The Ebola sourge has, b'H, passed. Not so many months ago Ebola was decimating Africa, inspiring Americans to go bonkers.
There were a number of articles about the misapplied terror over a possible U.S. Ebola outbreak. The ones that I noted were "Scarier Than Ebola" by Frank Bruni; "The Quality of Fear" by David Brooks; and "What Are You So Afraid Of?" by Akiko Busch.
Bruni dryly lists the more common dangers to Americans that appear to be unnoticed: flu mortality rates (which could be rectified by actually getting the flu shot), car crash victims (more than 50% die unbuckled), and the top cancer, skin (have you been on a summer beach lately? They splay themselves on the sand and roast). And what the hell is it with people not vaccinating their kids?!
Brooks attempts to explain the Ebola frenzy by delving into the current cultural mindset: our "segmented society"; those who are averse to globalization; instant news; and our fear of the inevitable, death. All those factors, Brooks writes, festered into a perfect storm of fear.
Busch utilizes the Ebola reaction to write about the concept of fear itself. Fear originates in the biological drive to survive, flight-or-fight. But it seems completely arbitrary in how it grips; childhood experiences can cripple adults, who ignore more frightening matters that require immediate damage control.
We have clear directives about what is really worth our fear. Participants in the real parade of horrors include radical changes in the carbon cycle, the rate of species extinction, extreme weather, genetically modified food, institutional financial misconduct that puts our security at risk. The archive of very real menaces threatening us now is so full, it would seem we hardly know how to choose what to be scared of.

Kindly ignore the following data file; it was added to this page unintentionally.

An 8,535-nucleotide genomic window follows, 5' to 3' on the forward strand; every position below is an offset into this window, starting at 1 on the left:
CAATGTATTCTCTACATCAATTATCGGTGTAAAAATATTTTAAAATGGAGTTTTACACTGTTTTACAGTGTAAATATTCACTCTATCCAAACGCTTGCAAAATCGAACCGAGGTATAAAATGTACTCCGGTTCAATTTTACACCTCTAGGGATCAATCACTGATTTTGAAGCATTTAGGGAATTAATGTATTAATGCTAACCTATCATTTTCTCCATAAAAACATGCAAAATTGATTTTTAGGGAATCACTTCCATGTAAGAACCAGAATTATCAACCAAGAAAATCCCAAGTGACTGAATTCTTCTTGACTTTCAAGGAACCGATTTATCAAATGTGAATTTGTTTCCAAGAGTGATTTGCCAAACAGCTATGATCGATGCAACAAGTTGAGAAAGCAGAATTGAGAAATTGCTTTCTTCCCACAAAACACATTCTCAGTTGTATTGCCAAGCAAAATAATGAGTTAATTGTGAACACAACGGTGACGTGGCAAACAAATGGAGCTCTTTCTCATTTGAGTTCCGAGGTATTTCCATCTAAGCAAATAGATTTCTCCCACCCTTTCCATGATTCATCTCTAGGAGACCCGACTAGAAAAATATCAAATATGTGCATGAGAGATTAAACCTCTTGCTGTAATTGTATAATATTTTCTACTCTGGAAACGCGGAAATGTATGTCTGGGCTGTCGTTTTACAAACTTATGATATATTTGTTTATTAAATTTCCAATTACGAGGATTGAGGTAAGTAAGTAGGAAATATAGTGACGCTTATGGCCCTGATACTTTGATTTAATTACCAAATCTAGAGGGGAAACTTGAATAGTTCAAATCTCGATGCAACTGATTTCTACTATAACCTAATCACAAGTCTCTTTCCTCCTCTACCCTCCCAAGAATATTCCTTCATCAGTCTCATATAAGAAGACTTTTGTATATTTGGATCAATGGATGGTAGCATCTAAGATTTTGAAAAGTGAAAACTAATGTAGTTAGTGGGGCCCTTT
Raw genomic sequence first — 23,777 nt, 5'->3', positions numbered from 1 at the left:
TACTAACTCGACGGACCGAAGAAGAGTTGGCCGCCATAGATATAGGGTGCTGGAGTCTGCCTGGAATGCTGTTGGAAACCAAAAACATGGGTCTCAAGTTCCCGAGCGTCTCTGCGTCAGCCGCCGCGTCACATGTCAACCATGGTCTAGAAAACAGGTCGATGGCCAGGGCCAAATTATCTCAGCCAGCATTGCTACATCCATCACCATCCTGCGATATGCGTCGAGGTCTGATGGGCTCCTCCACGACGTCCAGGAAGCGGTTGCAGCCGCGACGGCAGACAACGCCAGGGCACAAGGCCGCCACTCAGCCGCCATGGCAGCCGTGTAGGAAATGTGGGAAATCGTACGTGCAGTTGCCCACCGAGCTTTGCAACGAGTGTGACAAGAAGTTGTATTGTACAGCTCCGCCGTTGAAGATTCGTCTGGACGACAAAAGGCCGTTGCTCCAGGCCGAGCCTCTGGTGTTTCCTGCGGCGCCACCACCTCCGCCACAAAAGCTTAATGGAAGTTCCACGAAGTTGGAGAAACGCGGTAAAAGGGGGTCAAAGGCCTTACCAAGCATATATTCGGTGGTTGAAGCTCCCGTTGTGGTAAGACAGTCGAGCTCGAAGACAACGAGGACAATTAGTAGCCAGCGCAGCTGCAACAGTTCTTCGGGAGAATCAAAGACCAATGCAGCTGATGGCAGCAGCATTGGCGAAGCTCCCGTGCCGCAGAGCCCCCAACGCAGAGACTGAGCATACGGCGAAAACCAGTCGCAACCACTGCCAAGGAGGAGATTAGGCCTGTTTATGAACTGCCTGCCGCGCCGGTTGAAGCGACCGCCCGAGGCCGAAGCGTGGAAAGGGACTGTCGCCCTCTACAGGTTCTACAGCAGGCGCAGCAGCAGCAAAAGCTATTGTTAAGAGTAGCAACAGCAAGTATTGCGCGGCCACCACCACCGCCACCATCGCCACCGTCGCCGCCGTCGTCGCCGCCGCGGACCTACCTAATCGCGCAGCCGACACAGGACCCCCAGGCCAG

Except that we do choose, and what we choose are generally the ordinary fears such as heights, public speaking, insects, reptiles. They are all things that have about as much chance of harming us as the characters behind some of this season’s top trending scary costumes: zombies, werewolves and cast members from “Duck Dynasty.”
Confession: I hate the dark. I require it to sleep, but being out at night really gets to me. I'm ecstatic when the daytime is extended, when I can arrive home from work with a touch of sunlight illuminating my path.
I know (now) that there are no such thing as spontaneously generating monsters under my bed. But my feet remained fully protected, every night. If they protrude from the blanket, I frantically cover them again. It's insane and ridiculous and pointless, but glancing at my family tree, I shall forever shield my toes from nightly exposure.
We all have our own skeletons of horror rattling in our heads. But we shouldn't allow them to distract us from the really important matters that must be tackled. Additionally, we shouldn't allow ourselves to become unduly absorbed in the un-important. (Yes, I'm talking about you, "shidduch crisis.")
- I must not fear.
- Fear is the mind-killer.
- Fear is the little-death that brings total obliteration.
- I will face my fear.
- I will permit it to pass over me and through me.
- And when it has gone past I will turn the inner eye to see its path.
- Where the fear has gone there will be nothing.
- Only I will remain.
- — "The Litany Against Fear," Dune by Frank Herbert.